Cape Verde’s exceptional diaspora as mentioned earlier might as well influence what happens within the peninsula. However, the absence of many Cape Verdeans could as well be considered one of the factors as to why there is no turmoil after elections.
Cape Verde’s state structure is a semi-presidential one, a model influenced by the former colonial power Portugal. In a semi-presidential structure, there is a president, however, most of the power resides with the prime minister
Considering there is an extreme absence of professionals, 67,5% of university-educated Cape Verdeans live abroad. This leads to the population that remains, are often people that are less interested in political activities, only 38% of the population is interested in serious political activities, such as community meetings.
Finally what might enforce Cape Verde’s democracy is transparency, where Cape Verde scores relatively well in African spheres. However, what needs to be emphasized is that Cape Verde is not immune to issues such as corruption, and other situations where the law is being bent.
Such as the case of Amadeu Oliviera, a deputy, and member of the UCID party being imprisoned illegally due to political motivations. As well a cultural restriction on women’s participation still affects the number of women present in the government.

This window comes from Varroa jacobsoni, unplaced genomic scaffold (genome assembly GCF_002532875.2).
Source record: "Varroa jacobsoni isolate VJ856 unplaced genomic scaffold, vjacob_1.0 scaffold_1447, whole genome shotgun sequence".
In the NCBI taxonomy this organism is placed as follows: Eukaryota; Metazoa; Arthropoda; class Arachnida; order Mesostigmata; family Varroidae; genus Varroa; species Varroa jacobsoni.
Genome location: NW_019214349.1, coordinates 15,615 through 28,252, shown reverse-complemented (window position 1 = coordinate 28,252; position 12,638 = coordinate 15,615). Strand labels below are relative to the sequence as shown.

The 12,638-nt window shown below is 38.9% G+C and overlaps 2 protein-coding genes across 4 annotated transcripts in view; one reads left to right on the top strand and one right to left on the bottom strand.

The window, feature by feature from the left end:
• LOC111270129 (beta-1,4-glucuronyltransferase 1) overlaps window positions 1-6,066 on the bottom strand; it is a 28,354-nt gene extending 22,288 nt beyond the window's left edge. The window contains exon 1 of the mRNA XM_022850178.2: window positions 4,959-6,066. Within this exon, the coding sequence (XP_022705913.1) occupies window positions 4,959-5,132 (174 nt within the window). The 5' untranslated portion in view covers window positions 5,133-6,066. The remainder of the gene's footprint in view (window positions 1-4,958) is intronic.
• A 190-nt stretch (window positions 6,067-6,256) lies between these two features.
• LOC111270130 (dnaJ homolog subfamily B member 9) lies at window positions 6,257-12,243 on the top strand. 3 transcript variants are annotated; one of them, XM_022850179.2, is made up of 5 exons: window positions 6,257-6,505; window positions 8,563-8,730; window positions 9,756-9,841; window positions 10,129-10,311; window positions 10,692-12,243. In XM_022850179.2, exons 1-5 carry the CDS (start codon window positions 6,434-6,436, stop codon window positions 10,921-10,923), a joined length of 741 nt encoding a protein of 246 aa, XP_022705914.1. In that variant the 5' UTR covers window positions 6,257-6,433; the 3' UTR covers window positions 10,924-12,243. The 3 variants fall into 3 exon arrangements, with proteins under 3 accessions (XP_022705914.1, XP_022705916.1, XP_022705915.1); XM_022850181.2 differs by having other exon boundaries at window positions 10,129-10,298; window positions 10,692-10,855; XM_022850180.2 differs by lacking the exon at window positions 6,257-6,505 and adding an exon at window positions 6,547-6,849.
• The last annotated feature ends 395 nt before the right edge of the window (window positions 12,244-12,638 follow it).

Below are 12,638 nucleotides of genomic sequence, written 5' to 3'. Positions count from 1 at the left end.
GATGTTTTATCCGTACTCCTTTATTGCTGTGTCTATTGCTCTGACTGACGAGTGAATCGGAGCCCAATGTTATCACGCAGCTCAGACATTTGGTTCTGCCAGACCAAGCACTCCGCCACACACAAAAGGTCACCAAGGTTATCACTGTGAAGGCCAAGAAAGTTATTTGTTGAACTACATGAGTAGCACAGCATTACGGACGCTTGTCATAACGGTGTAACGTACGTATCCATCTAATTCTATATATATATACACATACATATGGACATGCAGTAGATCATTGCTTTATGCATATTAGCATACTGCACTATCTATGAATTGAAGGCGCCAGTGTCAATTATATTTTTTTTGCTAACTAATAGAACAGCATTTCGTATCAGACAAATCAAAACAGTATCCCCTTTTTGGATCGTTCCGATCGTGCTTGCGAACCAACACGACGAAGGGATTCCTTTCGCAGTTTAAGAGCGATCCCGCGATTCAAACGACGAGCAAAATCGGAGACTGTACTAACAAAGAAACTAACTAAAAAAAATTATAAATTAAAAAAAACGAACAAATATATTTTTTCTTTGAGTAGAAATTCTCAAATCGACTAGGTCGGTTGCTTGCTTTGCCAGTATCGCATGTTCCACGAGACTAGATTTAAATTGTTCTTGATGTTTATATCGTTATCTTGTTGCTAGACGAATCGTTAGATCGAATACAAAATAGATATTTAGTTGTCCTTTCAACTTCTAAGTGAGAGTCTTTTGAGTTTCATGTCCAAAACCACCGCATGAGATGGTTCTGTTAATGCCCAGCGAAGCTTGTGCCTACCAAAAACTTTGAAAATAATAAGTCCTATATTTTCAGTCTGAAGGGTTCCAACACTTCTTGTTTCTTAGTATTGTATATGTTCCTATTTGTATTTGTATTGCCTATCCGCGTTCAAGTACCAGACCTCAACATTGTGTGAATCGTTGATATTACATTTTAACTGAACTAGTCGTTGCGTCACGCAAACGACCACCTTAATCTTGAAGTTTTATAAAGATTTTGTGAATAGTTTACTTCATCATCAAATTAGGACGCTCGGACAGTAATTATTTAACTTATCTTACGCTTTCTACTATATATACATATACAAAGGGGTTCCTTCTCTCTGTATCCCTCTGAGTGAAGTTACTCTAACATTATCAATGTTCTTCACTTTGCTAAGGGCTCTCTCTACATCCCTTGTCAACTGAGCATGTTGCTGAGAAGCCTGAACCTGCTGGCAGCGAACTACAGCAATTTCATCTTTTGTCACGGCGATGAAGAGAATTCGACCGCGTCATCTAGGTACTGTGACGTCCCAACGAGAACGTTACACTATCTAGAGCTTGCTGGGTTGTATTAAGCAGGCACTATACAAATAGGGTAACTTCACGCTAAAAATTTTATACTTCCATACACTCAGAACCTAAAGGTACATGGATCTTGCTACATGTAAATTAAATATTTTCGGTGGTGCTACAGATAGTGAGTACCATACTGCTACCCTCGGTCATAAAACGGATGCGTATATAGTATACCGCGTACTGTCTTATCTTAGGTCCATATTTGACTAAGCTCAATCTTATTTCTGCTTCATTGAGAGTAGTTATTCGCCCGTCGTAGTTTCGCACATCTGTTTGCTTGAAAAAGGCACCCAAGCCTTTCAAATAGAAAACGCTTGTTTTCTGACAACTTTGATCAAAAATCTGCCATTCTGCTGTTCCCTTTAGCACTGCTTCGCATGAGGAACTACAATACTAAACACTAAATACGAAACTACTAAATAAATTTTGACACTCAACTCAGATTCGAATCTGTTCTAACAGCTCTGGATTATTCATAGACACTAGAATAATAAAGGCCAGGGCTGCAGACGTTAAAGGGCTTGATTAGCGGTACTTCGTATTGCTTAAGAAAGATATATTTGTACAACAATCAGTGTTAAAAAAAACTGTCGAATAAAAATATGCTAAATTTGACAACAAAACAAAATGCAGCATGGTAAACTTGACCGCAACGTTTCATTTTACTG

Democracy can be embodied in African nations, as Cape Verde has proved. Even though society might display different factors than most African societies, such as having a population with a common ethnicity and history, which might induce political problems elsewhere on the continent. Cape Verde still remains an African nation. Where sadly enough there are as well problems with rule of law, such as corruption, and unemployment is still high. However, where the voice of the people is respected while voting.
Pedro Pires set the example for the following years, and in 2006 he was to be elected president, and won as well the Mo Ibrahim prize for transforming Cape Verde into a stable democracy. He is one of the four African leaders to win this prize
However, measuring and implementing democracy in the rest of the region has been discussed to be done as Chabal suggests that political accountability is a larger concept where power extent is legitimate. This concept he suggests is fairer to be used instead of the democracy concept concerning sub-Saharan Africa.
Where, yes, Cape Verde might be an example, however, many of Cape Verdean’s societal features are different from other African societies. One main aspect that could change the discourse of political discouragement in other African states, is to leave ethnicity out of politics.
Not to misunderstand the ethnic and cultural diversity on the African mainland is key to acknowledge and to be celebrated, it is just not one to be used as a tool to gain credibility when governing a country where multiple ethnicities have to share a government.
Crédit photo : globalvoices.org